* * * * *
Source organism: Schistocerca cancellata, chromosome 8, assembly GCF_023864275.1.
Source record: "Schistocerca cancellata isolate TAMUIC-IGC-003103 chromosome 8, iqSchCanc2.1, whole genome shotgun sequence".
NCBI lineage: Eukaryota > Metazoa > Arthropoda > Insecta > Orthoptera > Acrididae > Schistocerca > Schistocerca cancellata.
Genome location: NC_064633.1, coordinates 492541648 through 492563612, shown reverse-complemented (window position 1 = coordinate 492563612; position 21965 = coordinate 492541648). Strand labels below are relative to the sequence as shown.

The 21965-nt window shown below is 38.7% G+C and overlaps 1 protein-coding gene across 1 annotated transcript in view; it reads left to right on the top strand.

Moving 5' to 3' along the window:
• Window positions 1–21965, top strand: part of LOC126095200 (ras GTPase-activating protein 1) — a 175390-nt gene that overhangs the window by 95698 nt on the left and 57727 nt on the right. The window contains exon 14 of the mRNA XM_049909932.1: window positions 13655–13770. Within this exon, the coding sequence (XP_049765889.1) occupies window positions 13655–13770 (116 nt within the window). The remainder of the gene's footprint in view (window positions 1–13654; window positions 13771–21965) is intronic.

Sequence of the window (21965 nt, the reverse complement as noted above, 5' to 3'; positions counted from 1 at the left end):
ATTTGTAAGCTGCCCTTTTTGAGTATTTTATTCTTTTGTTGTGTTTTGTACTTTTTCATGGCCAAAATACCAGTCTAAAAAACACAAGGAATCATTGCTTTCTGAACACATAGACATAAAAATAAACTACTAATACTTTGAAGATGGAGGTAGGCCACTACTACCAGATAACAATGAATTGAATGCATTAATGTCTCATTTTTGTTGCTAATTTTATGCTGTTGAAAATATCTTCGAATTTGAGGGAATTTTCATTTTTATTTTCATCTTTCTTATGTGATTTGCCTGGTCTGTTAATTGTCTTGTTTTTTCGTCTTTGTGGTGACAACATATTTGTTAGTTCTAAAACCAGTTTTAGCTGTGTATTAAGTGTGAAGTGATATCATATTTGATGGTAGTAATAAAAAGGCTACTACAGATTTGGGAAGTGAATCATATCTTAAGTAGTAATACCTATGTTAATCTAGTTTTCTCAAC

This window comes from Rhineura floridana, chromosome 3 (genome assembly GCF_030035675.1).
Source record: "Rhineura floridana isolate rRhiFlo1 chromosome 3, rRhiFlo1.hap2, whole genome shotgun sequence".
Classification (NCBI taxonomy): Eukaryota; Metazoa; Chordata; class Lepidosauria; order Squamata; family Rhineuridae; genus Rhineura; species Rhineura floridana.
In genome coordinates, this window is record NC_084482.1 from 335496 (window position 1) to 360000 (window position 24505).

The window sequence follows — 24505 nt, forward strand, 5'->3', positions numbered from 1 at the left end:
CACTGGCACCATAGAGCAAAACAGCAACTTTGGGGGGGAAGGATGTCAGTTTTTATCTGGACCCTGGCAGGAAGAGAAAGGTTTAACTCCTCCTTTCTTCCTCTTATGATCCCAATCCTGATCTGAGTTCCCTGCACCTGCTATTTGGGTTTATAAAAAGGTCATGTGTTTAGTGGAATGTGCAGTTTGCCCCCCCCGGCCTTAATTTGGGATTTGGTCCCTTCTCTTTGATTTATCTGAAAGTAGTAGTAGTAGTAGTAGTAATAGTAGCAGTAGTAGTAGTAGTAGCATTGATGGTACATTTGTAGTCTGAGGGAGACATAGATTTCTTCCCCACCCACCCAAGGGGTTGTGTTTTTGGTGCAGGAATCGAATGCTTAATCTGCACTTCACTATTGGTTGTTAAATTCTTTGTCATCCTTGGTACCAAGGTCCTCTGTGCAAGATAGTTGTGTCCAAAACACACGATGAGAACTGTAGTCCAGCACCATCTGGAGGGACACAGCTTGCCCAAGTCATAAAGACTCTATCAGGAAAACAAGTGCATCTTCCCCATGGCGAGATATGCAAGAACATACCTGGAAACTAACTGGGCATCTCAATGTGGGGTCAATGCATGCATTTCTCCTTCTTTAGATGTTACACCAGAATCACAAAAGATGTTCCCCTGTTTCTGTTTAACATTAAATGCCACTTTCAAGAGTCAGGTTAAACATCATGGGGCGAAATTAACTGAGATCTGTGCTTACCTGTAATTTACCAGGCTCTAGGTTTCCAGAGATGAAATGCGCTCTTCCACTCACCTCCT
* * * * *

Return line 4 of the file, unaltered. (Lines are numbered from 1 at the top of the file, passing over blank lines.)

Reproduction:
Genome location: NC_064633.1, coordinates 492541648 through 492563612, shown reverse-complemented (window position 1 = coordinate 492563612; position 21965 = coordinate 492541648). Strand labels below are relative to the sequence as shown.